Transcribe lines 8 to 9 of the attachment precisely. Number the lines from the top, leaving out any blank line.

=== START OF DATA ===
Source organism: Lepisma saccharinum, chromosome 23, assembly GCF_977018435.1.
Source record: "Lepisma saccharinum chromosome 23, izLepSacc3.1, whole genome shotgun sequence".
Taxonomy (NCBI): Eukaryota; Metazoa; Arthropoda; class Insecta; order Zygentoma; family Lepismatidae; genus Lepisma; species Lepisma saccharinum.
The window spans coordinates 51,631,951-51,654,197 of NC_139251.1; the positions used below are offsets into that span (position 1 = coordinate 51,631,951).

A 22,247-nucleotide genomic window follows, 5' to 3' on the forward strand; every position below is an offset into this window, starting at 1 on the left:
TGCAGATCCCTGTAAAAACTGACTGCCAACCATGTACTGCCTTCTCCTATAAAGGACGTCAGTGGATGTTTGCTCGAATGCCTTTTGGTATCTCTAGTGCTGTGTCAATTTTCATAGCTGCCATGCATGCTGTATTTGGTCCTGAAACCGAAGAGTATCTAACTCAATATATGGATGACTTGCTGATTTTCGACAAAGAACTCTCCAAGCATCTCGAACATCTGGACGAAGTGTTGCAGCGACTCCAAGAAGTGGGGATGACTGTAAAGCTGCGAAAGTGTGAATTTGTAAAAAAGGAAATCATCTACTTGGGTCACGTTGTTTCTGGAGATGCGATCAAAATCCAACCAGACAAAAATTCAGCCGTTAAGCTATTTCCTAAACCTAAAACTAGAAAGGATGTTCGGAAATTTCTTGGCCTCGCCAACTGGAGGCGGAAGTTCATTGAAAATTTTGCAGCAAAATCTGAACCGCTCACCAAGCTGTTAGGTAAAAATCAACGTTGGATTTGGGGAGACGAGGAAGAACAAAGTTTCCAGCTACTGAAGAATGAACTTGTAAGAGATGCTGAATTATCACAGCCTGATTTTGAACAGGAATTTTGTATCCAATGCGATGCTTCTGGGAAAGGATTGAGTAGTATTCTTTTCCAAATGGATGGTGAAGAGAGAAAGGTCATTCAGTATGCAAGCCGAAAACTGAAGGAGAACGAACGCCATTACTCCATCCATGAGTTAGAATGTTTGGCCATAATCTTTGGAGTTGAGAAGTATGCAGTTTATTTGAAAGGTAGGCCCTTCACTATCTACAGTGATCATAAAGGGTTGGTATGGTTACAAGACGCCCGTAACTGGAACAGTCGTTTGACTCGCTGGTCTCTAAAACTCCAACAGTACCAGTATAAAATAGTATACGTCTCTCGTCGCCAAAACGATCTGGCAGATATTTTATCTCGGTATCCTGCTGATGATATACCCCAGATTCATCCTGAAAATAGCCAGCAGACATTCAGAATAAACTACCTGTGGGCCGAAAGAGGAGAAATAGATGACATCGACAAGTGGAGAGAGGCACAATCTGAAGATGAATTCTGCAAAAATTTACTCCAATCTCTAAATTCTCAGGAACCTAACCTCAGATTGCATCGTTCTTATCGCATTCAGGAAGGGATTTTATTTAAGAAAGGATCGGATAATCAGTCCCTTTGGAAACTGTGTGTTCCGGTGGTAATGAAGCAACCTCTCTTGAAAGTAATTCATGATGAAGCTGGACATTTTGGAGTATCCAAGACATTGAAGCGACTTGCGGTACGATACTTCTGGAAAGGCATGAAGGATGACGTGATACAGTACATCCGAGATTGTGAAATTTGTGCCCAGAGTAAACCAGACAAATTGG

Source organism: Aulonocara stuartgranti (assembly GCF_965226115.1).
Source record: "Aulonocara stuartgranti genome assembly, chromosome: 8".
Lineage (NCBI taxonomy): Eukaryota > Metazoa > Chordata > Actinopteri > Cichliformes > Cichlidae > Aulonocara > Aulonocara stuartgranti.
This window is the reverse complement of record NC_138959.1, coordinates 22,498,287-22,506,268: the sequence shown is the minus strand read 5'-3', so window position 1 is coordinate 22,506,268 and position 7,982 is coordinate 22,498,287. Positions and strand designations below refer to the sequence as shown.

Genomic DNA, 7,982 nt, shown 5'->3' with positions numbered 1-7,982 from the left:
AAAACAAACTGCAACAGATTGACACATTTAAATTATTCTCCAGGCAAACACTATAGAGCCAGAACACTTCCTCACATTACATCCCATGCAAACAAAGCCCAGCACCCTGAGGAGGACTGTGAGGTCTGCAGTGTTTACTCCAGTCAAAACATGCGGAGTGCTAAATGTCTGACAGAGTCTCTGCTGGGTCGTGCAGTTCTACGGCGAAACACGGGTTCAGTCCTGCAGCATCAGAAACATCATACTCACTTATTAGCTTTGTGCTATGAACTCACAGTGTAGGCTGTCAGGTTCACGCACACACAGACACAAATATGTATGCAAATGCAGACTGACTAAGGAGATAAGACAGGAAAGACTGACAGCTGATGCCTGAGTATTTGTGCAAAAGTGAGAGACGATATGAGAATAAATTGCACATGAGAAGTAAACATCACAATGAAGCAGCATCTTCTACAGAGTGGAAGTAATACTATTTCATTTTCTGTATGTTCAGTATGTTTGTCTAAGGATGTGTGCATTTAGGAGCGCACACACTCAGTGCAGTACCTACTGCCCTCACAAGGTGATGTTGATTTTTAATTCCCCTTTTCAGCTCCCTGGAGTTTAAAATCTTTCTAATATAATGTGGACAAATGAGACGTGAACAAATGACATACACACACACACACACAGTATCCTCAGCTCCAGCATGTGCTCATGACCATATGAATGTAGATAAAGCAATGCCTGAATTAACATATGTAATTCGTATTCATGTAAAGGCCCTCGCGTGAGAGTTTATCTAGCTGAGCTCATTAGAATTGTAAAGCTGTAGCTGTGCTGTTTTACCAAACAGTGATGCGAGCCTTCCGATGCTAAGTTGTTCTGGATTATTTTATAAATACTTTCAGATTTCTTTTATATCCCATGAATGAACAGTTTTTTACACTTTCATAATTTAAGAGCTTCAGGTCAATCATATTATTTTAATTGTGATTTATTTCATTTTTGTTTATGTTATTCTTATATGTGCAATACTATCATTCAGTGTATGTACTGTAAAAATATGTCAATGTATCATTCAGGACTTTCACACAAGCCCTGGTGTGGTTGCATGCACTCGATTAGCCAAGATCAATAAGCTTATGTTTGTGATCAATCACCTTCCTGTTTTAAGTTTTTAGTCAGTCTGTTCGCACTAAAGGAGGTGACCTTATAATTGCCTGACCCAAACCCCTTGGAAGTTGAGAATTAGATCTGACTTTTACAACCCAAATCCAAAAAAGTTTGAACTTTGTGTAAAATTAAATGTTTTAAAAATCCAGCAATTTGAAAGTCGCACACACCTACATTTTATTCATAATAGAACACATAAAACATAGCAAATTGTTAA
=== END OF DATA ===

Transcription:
Source record: "Aulonocara stuartgranti genome assembly, chromosome: 8".
Lineage (NCBI taxonomy): Eukaryota > Metazoa > Chordata > Actinopteri > Cichliformes > Cichlidae > Aulonocara > Aulonocara stuartgranti.